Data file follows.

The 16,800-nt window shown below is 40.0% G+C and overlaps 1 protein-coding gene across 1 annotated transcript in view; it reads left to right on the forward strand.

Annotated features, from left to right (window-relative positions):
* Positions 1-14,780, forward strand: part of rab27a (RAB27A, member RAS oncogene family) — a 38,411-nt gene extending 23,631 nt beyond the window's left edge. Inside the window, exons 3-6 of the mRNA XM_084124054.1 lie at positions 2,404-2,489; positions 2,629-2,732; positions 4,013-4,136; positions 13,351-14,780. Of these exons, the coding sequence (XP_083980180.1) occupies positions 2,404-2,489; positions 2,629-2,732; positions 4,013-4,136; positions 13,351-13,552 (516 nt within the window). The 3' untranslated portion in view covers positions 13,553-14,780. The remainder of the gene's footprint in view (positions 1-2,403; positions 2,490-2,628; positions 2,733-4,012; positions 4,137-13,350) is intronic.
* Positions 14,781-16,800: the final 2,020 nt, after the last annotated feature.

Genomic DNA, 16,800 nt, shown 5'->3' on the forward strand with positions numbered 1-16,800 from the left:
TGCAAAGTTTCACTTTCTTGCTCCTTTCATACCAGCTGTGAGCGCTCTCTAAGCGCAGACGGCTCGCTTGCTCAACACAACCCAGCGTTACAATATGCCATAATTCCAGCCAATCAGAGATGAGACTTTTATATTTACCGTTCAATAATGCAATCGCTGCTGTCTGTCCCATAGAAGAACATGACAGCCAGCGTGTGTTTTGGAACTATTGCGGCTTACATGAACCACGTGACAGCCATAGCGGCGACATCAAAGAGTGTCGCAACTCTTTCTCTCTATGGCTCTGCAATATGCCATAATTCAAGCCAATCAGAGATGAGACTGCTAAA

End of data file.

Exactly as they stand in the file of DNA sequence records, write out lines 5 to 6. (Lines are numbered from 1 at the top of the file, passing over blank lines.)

Genomic DNA, 16,800 nt, shown 5'->3' on the forward strand with positions numbered 1-16,800 from the left:
TGCAAAGTTTCACTTTCTTGCTCCTTTCATACCAGCTGTGAGCGCTCTCTAAGCGCAGACGGCTCGCTTGCTCAACACAACCCAGCGTTACAATATGCCATAATTCCAGCCAATCAGAGATGAGACTTTTATATTTACCGTTCAATAATGCAATCGCTGCTGTCTGTCCCATAGAAGAACATGACAGCCAGCGTGTGTTTTGGAACTATTGCGGCTTACATGAACCACGTGACAGCCATAGCGGCGACATCAAAGAGTGTCGCAACTCTTTCTCTCTATGGCTCTGCAATATGCCATAATTCAAGCCAATCAGAGATGAGACTGCTAAA